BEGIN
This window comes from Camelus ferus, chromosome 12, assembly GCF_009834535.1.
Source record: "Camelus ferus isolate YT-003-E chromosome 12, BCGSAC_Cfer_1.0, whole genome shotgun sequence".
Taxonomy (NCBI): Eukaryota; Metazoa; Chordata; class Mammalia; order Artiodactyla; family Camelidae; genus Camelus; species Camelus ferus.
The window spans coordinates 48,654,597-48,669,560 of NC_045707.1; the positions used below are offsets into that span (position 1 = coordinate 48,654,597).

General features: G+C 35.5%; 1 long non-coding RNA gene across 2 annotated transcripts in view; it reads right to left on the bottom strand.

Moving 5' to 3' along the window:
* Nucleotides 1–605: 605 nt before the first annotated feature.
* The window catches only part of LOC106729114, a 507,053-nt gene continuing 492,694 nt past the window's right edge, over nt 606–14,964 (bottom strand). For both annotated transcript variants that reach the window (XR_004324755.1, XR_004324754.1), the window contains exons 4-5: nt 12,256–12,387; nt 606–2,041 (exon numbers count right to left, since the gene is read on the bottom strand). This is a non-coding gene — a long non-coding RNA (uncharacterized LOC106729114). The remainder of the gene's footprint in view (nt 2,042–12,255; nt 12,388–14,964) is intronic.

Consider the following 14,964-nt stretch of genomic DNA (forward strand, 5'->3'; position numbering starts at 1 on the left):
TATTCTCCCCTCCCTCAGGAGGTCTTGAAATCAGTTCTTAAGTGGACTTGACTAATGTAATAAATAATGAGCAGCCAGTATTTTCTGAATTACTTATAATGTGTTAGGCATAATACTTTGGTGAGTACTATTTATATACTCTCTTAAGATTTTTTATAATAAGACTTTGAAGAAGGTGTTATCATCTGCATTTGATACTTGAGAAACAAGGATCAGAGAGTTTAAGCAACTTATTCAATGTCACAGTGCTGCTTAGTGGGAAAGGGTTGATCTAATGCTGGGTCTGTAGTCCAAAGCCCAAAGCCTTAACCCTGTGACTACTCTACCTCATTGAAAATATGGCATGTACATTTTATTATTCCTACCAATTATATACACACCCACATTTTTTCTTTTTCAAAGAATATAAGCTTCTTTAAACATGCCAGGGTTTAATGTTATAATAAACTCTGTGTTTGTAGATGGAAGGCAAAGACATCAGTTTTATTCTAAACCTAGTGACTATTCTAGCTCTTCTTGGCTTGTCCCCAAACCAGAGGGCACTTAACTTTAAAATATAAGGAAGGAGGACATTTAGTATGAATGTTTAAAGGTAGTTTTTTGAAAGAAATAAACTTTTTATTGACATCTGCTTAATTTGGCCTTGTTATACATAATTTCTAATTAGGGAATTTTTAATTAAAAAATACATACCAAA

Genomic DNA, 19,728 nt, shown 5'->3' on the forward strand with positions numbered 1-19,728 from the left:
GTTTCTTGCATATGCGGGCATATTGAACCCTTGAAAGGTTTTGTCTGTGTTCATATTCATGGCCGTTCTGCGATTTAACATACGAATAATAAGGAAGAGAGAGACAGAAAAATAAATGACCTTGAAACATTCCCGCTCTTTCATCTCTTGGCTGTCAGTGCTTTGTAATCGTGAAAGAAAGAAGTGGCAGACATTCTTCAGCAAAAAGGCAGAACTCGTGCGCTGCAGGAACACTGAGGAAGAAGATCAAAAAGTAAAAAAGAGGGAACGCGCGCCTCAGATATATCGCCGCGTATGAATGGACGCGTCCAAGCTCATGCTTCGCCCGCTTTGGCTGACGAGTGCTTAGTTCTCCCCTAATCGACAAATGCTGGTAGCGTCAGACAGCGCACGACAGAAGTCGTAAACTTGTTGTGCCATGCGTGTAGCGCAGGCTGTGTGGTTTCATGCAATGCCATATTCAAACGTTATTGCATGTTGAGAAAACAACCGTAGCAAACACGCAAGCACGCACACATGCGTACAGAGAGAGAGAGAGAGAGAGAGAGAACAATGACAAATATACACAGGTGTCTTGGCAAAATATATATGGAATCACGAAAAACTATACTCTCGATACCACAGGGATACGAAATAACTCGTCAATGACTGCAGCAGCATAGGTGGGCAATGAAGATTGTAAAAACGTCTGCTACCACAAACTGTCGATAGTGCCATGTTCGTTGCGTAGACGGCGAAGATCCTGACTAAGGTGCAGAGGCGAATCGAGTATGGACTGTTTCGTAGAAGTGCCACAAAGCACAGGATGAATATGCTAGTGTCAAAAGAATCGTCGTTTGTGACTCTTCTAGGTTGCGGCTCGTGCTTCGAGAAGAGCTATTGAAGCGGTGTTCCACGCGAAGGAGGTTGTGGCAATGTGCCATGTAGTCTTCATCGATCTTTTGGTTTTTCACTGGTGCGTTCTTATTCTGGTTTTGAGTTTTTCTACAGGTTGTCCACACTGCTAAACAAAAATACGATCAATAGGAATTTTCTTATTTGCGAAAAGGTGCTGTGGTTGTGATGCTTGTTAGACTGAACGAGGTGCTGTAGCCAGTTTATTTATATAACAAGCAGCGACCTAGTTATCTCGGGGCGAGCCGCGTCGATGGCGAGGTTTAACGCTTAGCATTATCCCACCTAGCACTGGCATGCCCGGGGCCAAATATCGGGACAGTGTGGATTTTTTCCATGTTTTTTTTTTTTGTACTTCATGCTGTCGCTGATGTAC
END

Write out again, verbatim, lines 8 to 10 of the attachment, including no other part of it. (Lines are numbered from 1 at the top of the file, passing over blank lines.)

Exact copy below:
* The window catches only part of LOC106729114, a 507,053-nt gene continuing 492,694 nt past the window's right edge, over nt 606–14,964 (bottom strand). For both annotated transcript variants that reach the window (XR_004324755.1, XR_004324754.1), the window contains exons 4-5: nt 12,256–12,387; nt 606–2,041 (exon numbers count right to left, since the gene is read on the bottom strand). This is a non-coding gene — a long non-coding RNA (uncharacterized LOC106729114). The remainder of the gene's footprint in view (nt 2,042–12,255; nt 12,388–14,964) is intronic.

Consider the following 14,964-nt stretch of genomic DNA (forward strand, 5'->3'; position numbering starts at 1 on the left):
TATTCTCCCCTCCCTCAGGAGGTCTTGAAATCAGTTCTTAAGTGGACTTGACTAATGTAATAAATAATGAGCAGCCAGTATTTTCTGAATTACTTATAATGTGTTAGGCATAATACTTTGGTGAGTACTATTTATATACTCTCTTAAGATTTTTTATAATAAGACTTTGAAGAAGGTGTTATCATCTGCATTTGATACTTGAGAAACAAGGATCAGAGAGTTTAAGCAACTTATTCAATGTCACAGTGCTGCTTAGTGGGAAAGGGTTGATCTAATGCTGGGTCTGTAGTCCAAAGCCCAAAGCCTTAACCCTGTGACTACTCTACCTCATTGAAAATATGGCATGTACATTTTATTATTCCTACCAATTATATACACACCCACATTTTTTCTTTTTCAAAGAATATAAGCTTCTTTAAACATGCCAGGGTTTAATGTTATAATAAACTCTGTGTTTGTAGATGGAAGGCAAAGACATCAGTTTTATTCTAAACCTAGTGACTATTCTAGCTCTTCTTGGCTTGTCCCCAAACCAGAGGGCACTTAACTTTAAAATATAAGGAAGGAGGACATTTAGTATGAATGTTTAAAGGTAGTTTTTTGAAAGAAATAAACTTTTTATTGACATCTGCTTAATTTGGCCTTGTTATACATAATTTCTAATTAGGGAATTTTTAATTAAAAAATACATACCAAA